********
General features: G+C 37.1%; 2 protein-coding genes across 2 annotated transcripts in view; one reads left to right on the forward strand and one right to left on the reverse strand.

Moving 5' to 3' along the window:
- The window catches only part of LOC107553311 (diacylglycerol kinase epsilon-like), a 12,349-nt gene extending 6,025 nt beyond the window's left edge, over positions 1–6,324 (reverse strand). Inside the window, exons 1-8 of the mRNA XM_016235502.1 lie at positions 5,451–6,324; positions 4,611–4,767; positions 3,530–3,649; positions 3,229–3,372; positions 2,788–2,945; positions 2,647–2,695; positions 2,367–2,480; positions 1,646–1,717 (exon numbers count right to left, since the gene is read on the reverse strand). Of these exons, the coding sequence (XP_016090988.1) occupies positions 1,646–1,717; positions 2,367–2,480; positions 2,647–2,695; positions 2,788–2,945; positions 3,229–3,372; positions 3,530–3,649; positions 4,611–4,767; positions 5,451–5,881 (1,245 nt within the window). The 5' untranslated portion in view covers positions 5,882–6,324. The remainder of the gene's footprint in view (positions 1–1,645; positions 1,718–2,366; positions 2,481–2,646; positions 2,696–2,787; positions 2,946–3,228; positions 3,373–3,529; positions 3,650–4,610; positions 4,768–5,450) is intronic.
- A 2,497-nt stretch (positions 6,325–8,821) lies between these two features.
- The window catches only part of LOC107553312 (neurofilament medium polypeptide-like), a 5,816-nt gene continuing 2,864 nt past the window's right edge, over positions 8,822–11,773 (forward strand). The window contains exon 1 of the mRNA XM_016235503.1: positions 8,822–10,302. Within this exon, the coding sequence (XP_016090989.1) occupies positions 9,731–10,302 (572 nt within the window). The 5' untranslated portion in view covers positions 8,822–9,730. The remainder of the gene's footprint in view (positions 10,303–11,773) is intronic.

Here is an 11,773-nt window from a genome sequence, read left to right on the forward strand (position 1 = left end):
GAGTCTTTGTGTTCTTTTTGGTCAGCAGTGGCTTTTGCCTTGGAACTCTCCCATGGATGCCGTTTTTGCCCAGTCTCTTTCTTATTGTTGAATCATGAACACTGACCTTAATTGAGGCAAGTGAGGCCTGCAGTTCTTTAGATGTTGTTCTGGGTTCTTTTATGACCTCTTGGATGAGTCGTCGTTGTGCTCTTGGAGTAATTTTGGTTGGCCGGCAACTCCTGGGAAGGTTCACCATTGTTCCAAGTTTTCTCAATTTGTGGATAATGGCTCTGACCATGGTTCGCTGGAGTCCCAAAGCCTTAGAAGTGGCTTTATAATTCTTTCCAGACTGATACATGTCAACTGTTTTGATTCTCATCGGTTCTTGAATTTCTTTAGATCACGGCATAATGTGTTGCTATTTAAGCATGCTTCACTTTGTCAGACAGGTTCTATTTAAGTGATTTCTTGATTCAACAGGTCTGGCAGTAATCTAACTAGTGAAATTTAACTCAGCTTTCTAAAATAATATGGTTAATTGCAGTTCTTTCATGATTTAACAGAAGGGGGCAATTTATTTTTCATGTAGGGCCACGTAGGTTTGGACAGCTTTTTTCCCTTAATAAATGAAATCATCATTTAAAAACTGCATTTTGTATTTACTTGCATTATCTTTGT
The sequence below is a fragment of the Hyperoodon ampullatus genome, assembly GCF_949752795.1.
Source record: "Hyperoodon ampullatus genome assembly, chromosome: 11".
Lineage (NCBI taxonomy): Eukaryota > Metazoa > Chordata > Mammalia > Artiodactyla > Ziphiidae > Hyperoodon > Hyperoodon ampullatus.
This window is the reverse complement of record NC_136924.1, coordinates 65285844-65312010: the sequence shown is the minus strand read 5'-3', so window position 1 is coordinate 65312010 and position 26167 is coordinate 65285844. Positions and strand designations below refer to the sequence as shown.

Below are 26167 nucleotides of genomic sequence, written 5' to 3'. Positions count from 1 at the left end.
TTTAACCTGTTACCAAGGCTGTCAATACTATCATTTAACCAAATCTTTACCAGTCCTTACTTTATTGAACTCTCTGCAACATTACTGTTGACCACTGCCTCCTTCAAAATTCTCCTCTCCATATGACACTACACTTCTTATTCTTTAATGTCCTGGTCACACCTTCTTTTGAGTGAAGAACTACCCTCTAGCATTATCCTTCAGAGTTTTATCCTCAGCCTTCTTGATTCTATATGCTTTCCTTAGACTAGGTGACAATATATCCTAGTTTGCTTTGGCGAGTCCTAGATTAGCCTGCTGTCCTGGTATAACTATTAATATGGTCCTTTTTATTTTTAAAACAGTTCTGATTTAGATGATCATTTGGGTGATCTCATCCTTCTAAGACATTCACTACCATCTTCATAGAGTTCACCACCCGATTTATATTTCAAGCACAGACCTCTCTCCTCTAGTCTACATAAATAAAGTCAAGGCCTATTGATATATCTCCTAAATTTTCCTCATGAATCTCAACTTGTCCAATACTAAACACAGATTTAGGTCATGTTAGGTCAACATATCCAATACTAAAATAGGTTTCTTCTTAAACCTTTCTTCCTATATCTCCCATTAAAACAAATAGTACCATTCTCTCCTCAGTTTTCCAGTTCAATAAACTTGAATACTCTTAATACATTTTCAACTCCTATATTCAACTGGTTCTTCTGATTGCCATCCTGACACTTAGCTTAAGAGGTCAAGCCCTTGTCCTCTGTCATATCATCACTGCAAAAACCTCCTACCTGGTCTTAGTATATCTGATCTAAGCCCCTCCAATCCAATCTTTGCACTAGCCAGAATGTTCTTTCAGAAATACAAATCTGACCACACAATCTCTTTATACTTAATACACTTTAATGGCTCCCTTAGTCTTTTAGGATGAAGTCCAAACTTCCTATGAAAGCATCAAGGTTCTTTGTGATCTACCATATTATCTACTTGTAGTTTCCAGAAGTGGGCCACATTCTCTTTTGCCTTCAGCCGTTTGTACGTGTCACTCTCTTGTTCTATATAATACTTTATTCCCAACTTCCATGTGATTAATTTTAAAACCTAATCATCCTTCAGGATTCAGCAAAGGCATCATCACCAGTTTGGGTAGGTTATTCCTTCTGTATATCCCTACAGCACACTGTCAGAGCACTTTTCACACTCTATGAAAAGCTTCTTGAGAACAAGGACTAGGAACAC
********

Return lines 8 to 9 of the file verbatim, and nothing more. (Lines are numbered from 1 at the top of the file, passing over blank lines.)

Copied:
The sequence below is a fragment of the Hyperoodon ampullatus genome, assembly GCF_949752795.1.
Source record: "Hyperoodon ampullatus genome assembly, chromosome: 11".